Tag Archives: improvement

30 Books You Must Read If You Want To Become A Literary Badass

In The Literary Game, I repeatedly mention the simple three-step process necessary for success in the literary world:

  1. Get to writing.
  2. Have your work edited.
  3. Find appropriate places to publish.

However, in truth, no matter how excellent an editor or publishing consultant you choose to work with, all your efforts will probably be for naught if you are not well-read.

Reading more is one of the most critical things that you can do to become a successful writer. Without a truly voracious love for the written word, your work will likely be stale and not publishable. There are exceptions, but they are VERY rare, and you are probably NOT the exception.

Personally, as an author, I take it as an affront when writers do not read at all. I view those individuals as carpetbaggers. While some writers read more than others, as dependent on their lifestyle and other factors, it is important that all writers actually read, both to improve their own work and to support the profession as a whole.

My own writing tends to bridge the gap between literary fiction and alternative literature. If you write in either genre, getting familiar with a few of these books is essential. Also, if you write in a different genre, but just want a good read, consider the following:

Please Kill Me: The Uncensored Oral History of Punk by Legs McNeil – This isn’t a novel, but rather a recollection of the original 70s punk scene from the figures who lived it.

The Heart is a Lonely Hunter by Carson McCullers – Four outsiders in a small southern U.S. town search for acceptance and a reprieve from their alienation.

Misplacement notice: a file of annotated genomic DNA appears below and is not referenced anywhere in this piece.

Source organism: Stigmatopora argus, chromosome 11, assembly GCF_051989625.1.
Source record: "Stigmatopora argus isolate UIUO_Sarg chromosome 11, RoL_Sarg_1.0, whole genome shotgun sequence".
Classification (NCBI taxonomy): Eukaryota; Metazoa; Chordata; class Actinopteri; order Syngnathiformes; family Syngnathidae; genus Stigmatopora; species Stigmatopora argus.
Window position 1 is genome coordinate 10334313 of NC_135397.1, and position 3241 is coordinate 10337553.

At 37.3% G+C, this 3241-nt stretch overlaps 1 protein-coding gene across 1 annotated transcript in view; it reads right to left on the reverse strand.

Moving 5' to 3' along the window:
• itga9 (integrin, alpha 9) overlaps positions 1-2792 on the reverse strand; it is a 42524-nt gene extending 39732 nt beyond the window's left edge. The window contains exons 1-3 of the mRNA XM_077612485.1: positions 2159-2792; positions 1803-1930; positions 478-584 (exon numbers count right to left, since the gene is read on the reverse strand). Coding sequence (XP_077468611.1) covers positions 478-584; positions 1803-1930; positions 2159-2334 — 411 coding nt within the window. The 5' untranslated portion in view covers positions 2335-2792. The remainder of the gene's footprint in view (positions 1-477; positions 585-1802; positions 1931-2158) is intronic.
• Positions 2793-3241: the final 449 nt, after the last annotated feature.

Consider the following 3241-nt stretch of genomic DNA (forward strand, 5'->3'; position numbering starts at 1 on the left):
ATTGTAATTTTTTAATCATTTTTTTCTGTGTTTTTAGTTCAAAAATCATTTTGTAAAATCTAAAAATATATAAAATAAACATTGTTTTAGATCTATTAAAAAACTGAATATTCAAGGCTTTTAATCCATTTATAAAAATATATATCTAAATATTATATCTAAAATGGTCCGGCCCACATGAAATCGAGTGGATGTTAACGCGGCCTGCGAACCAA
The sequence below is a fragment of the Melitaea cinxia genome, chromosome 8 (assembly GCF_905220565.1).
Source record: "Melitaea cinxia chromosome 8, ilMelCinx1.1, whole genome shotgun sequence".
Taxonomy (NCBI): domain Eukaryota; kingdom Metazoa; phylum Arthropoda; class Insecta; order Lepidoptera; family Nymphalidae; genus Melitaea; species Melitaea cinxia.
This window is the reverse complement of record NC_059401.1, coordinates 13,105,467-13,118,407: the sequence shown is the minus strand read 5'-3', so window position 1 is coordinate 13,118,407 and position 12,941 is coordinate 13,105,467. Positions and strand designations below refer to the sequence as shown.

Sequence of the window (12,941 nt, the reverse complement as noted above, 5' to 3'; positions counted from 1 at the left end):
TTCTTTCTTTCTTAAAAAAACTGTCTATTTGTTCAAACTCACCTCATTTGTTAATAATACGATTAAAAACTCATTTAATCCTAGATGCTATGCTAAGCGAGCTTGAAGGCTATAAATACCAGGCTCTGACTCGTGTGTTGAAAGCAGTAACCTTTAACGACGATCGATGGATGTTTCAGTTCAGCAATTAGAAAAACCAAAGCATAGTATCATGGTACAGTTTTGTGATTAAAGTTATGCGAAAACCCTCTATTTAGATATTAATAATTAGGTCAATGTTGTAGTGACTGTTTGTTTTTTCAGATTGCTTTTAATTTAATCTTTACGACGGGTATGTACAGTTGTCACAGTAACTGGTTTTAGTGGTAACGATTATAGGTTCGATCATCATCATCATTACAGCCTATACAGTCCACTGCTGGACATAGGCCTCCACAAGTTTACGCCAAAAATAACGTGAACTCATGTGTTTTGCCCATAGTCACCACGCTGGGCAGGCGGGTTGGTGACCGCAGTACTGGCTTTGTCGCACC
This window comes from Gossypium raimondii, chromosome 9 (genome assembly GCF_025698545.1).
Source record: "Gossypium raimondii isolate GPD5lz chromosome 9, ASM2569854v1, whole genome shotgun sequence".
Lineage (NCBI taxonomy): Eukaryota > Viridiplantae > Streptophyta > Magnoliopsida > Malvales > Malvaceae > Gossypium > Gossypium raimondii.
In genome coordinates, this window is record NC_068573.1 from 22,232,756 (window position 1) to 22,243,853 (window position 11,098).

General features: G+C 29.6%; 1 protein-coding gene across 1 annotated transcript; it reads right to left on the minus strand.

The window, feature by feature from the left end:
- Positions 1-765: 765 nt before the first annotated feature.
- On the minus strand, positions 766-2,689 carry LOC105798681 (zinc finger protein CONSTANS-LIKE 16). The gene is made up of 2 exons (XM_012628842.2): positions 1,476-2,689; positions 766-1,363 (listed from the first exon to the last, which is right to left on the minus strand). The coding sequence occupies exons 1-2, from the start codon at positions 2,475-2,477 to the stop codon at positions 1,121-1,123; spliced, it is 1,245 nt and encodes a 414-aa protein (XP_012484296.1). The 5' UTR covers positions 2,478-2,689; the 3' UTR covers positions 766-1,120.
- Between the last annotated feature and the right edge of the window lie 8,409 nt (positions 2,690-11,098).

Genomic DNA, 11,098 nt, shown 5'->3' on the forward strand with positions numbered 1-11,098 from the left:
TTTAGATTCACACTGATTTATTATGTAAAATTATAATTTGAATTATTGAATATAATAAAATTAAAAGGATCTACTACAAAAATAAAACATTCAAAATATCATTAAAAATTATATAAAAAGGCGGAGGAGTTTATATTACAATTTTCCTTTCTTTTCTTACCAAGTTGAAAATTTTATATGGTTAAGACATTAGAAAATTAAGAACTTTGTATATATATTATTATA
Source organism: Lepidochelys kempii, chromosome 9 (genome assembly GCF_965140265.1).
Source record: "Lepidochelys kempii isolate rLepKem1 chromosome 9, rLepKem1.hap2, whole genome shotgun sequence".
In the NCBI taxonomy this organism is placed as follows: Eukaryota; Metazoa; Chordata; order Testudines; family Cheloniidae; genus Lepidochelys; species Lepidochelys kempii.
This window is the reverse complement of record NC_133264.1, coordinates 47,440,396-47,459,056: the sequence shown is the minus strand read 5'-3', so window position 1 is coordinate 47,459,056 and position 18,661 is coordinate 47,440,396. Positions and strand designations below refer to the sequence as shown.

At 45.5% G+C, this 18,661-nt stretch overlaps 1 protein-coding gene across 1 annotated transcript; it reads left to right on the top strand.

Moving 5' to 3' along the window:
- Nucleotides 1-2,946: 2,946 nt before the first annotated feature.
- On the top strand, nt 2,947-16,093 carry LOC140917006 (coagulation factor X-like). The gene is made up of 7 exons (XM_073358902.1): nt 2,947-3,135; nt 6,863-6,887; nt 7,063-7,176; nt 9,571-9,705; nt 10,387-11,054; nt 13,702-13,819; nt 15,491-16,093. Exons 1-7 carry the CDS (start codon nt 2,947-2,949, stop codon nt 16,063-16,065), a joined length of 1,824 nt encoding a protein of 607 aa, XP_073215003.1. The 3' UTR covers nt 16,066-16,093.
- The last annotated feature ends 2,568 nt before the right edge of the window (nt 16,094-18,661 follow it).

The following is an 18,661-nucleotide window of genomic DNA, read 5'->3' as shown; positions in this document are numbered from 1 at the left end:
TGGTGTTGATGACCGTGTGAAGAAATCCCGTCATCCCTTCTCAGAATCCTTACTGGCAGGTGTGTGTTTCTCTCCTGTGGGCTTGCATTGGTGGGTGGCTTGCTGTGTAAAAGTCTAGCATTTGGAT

Wise Blood by Flannery O’Connor – Like all of Flannery O’Connor’s short stories/novellas, this one is dark and saturated with religious themes.

Cathedral by Raymond Carver – In my opinion, this is the best collection of Raymond Carver’s short fiction.

The Rum Diary by Hunter S. Thompson – A young American journalist goes to Puerto Rico, makes a barebones salary, gets drunk, gets laid, and tries to avoid being killed by the locals.

Women by Charles BukowskiThe red pill of male-female interactions told only as Bukowski could.

American Psycho by Bret Easton Ellis – “I had to stop reading this because I started seeing people as meat.” – My friend Ben. That about says it all.

NW by Zadie Smith Two best friends navigate cross-cultural issues in modern day England.

The Brief Wondrous Life of Oscar Wao by Junot Diaz – The best prose writer alive.

Super Sad True Love Story by Gary Shtenygart – For those sad bastard moments.

Portnoy’s Complaint by Philip Roth – Neurosis encapsulated.

Taipei by Tao Lin – Hipster life in the 21st century.

Honeymooners: A Cautionary Tale by Chuck Kinder – The story of two hard-partying, life-wrecking buffoons who eventually make it as successful writers.

A Visit from the Goon Squad by Jennifer Egan – Perhaps the best book written in the 21st century.

The Fortress of Solitude by Jonathan Lethem – From outcast white kid in a slowly gentrifying Brooklyn neighborhood to liberal arts college party boy to young professional. No, I cannot relate to this story in any way!

The Taqwacores by Michael Muhammad Knight – An entire movement was born out of this book (Islamic punk).

Demonology by Rick Moody – An incredibly sharp collection of short fiction.

Junky by William S. Burroughs – Easily William S. Burroughs’ most accessible work.